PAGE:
Amnesty International, Amnesty International Report 1994 - Turkmenistan, 1 January 1994, available at: http://www.refworld.org/docid/3ae6a9f628.html [accessed 26 May 2013]
This is not a UNHCR publication. UNHCR is not responsible for, nor does it necessarily endorse, its content. Any views expressed are solely those of the author or publisher and do not necessarily reflect those of UNHCR, the United Nations or its Member States.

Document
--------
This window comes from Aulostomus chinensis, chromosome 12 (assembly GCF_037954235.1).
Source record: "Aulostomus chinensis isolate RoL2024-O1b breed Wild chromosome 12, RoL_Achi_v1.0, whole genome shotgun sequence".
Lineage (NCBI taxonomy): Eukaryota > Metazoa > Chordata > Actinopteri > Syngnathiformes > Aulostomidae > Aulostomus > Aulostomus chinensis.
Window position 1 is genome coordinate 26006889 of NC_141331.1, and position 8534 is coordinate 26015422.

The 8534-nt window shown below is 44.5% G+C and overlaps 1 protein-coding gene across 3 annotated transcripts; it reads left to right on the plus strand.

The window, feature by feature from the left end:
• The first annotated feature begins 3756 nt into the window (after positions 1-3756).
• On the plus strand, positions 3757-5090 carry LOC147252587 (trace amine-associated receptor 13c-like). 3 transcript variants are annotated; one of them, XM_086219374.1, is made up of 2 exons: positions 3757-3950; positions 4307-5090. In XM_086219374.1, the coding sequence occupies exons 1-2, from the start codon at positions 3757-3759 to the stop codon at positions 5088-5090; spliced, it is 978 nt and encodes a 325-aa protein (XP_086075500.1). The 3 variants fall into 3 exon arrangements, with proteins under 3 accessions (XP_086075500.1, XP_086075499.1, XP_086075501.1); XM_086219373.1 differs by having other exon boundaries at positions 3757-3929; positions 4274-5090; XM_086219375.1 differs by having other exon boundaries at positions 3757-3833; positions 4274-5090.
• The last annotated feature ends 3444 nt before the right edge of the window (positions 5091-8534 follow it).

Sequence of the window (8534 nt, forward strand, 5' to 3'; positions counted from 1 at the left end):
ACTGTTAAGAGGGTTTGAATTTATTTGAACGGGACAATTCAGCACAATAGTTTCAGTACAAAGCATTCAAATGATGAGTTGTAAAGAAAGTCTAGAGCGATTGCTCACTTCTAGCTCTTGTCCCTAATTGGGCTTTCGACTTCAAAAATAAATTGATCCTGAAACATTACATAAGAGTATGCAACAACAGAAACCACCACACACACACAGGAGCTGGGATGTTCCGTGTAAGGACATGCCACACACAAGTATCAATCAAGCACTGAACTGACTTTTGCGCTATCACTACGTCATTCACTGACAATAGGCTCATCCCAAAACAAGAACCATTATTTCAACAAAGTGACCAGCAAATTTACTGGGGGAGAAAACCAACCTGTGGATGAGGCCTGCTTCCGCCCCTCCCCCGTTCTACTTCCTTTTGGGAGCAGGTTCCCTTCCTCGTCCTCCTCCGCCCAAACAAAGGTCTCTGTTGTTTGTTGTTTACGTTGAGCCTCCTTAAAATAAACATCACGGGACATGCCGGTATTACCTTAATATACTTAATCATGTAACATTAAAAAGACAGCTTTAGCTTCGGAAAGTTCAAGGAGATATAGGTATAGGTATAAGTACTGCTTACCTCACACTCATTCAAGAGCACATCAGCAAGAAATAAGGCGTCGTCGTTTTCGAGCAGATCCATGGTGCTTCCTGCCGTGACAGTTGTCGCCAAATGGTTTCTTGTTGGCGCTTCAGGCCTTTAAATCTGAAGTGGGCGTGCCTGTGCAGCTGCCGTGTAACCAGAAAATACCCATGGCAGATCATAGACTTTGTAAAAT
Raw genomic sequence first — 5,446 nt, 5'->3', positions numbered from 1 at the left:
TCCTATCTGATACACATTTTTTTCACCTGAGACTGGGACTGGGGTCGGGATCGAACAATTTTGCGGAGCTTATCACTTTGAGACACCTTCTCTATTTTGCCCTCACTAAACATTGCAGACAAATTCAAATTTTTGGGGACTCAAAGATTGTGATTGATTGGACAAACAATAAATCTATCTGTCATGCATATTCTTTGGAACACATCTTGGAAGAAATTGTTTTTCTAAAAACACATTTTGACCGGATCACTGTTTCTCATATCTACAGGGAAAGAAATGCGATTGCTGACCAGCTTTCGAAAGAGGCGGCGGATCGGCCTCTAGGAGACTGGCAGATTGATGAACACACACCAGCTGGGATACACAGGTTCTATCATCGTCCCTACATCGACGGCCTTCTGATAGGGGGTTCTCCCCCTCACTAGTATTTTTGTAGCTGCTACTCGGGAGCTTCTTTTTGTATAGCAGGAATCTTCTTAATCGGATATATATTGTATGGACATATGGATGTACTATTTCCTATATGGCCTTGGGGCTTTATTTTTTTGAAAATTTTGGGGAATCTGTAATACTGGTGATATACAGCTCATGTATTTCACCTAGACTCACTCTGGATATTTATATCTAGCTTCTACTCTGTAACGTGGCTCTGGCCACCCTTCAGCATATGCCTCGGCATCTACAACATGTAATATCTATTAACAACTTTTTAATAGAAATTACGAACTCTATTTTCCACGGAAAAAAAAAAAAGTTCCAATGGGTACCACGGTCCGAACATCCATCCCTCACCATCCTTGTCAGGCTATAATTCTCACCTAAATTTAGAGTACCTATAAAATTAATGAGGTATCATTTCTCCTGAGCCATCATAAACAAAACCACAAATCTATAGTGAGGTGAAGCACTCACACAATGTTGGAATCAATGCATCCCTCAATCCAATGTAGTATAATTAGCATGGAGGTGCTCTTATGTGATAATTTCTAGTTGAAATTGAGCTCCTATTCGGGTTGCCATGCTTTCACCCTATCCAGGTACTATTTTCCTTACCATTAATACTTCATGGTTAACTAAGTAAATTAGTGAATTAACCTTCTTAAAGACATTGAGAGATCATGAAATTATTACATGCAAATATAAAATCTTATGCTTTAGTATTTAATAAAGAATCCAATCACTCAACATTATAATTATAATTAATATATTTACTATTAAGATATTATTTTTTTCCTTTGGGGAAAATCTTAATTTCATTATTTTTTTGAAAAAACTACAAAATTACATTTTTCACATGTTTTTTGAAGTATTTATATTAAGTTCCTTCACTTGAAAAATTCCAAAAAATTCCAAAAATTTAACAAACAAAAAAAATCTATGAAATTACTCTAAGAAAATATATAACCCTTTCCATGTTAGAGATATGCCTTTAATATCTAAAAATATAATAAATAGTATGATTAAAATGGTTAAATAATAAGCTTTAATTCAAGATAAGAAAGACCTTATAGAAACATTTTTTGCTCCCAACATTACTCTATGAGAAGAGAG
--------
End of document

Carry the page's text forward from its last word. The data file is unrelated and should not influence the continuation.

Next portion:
At least five government opponents were detained briefly by police to prevent them meeting visiting foreign dignitaries; they were prisoners of conscience. A government opponent detained on criminal charges was a possible prisoner of conscience. At least one person was believed to have been executed. A national of Tadzhikistan was forcibly repatriated: he was detained and reportedly tortured after his return to Tadzhikistan. At least three opposition political activists were taken into police custody on 20 April and held for several hours to prevent them attending a meeting to discuss human rights with a delegation from the Conference on Security and Co-operation in Europe. Nurberdi Nurmamedov and Ak-Mukhammed Velsapar of the non-violent opposition Agzybirlik organization, both former prisoners of conscience (see Amnesty International Report 1993), and Murad Divanayev, of the unregistered opposition Democratic Party, were arrested at their homes in the capital, Ashgabat, and held at police stations for the duration of the scheduled meeting. On 18 August Nurberdi Nurmamedov, Aman Goshayev (also an Agzybirlik member) and Mukhamedmurat Salamatov, a former editor of an independent newspaper, were held in police custody for the duration of a brief visit to Ashgabat by a US congressman. Four Agzybirlik members - Ak-Mukhammed Velsapar, Khudayberdi Khalli, Yusup Kadyrov and Mamed Sakhatov - were arrested and held briefly for questioning after they met the congressman. All were prisoners of conscience. In August Karadzha Karadzhayev was arrested on charges of embezzlement and slander which unofficial sources claimed were fabricated to punish him for opposition activities. He was tried in December and sentenced to three years' imprisonment, but was immediately released under an amnesty. At least one person was believed to have been executed in 1993 for murder. Mirbobo Mirrakhimov, a broadcasting executive who had fled Tadzhikistan, was arrested in January in Ashgabat, reportedly by Turkmen law enforcement officials. He was forcibly returned to Tadzhikistan. He was detained upon arrival in Tadzhikistan and was reported to have been severely beaten (see Tadzhikistan entry). Amnesty International called on the government headed by President Saparmurad Niyazov to stop placing government opponents in short-term detention to prevent them exercising their fundamental human rights. It sought further information about the charges against Karadzha Karadzhayev. The organization continued to urge the authorities to abolish the death penalty. In March Amnesty International wrote to the Minister of Internal Affairs expressing concern about the forcible return of Mirbobo Mirrakhimov to Tadzhikistan. In November Amnesty International published a report, Turkmenistan: A summary of concerns about prisoners of conscience, ill-treatment and the death penalty.